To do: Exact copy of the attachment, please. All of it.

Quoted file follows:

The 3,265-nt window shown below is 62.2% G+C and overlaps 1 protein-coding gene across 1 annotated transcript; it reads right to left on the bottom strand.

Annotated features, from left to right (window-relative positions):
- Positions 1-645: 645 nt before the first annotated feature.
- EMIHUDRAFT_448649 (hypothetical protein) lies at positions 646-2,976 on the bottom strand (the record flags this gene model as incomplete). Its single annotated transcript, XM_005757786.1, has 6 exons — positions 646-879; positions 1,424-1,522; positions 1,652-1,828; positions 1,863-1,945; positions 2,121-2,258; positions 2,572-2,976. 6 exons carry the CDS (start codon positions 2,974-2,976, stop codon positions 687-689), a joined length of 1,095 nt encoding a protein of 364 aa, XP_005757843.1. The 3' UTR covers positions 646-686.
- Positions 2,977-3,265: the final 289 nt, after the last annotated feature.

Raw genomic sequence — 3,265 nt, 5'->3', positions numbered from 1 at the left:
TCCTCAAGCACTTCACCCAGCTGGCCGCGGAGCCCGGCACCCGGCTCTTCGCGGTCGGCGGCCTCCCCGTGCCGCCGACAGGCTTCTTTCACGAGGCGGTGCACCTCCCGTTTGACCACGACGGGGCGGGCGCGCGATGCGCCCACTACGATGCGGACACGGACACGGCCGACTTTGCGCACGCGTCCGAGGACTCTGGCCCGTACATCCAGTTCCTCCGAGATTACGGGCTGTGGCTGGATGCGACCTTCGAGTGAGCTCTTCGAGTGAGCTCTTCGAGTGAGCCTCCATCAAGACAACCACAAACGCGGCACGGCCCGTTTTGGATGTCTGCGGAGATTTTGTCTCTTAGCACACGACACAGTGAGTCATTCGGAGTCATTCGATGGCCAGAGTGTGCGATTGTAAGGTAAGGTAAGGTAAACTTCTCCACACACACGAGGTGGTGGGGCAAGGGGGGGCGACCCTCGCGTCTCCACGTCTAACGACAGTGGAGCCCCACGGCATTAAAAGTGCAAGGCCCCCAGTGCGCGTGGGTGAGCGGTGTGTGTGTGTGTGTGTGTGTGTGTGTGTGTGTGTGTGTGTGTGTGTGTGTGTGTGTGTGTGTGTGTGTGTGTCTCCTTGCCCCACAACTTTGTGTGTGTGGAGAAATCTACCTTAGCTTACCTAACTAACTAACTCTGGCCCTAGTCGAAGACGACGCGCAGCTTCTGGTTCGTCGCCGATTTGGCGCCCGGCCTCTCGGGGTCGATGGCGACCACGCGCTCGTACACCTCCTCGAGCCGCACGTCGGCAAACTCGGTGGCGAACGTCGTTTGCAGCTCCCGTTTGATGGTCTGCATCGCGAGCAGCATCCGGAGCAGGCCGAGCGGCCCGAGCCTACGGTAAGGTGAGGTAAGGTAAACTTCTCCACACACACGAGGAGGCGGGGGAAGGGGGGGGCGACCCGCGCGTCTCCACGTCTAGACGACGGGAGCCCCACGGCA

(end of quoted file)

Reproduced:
The 3,265-nt window shown below is 62.2% G+C and overlaps 1 protein-coding gene across 1 annotated transcript; it reads right to left on the bottom strand.

Annotated features, from left to right (window-relative positions):
- Positions 1-645: 645 nt before the first annotated feature.
- EMIHUDRAFT_448649 (hypothetical protein) lies at positions 646-2,976 on the bottom strand (the record flags this gene model as incomplete). Its single annotated transcript, XM_005757786.1, has 6 exons — positions 646-879; positions 1,424-1,522; positions 1,652-1,828; positions 1,863-1,945; positions 2,121-2,258; positions 2,572-2,976. 6 exons carry the CDS (start codon positions 2,974-2,976, stop codon positions 687-689), a joined length of 1,095 nt encoding a protein of 364 aa, XP_005757843.1. The 3' UTR covers positions 646-686.
- Positions 2,977-3,265: the final 289 nt, after the last annotated feature.

Raw genomic sequence — 3,265 nt, 5'->3', positions numbered from 1 at the left:
TCCTCAAGCACTTCACCCAGCTGGCCGCGGAGCCCGGCACCCGGCTCTTCGCGGTCGGCGGCCTCCCCGTGCCGCCGACAGGCTTCTTTCACGAGGCGGTGCACCTCCCGTTTGACCACGACGGGGCGGGCGCGCGATGCGCCCACTACGATGCGGACACGGACACGGCCGACTTTGCGCACGCGTCCGAGGACTCTGGCCCGTACATCCAGTTCCTCCGAGATTACGGGCTGTGGCTGGATGCGACCTTCGAGTGAGCTCTTCGAGTGAGCTCTTCGAGTGAGCCTCCATCAAGACAACCACAAACGCGGCACGGCCCGTTTTGGATGTCTGCGGAGATTTTGTCTCTTAGCACACGACACAGTGAGTCATTCGGAGTCATTCGATGGCCAGAGTGTGCGATTGTAAGGTAAGGTAAGGTAAACTTCTCCACACACACGAGGTGGTGGGGCAAGGGGGGGCGACCCTCGCGTCTCCACGTCTAACGACAGTGGAGCCCCACGGCATTAAAAGTGCAAGGCCCCCAGTGCGCGTGGGTGAGCGGTGTGTGTGTGTGTGTGTGTGTGTGTGTGTGTGTGTGTGTGTGTGTGTGTGTGTGTGTGTGTGTGTGTGTGTGTCTCCTTGCCCCACAACTTTGTGTGTGTGGAGAAATCTACCTTAGCTTACCTAACTAACTAACTCTGGCCCTAGTCGAAGACGACGCGCAGCTTCTGGTTCGTCGCCGATTTGGCGCCCGGCCTCTCGGGGTCGATGGCGACCACGCGCTCGTACACCTCCTCGAGCCGCACGTCGGCAAACTCGGTGGCGAACGTCGTTTGCAGCTCCCGTTTGATGGTCTGCATCGCGAGCAGCATCCGGAGCAGGCCGAGCGGCCCGAGCCTACGGTAAGGTGAGGTAAGGTAAACTTCTCCACACACACGAGGAGGCGGGGGAAGGGGGGGGCGACCCGCGCGTCTCCACGTCTAGACGACGGGAGCCCCACGGCA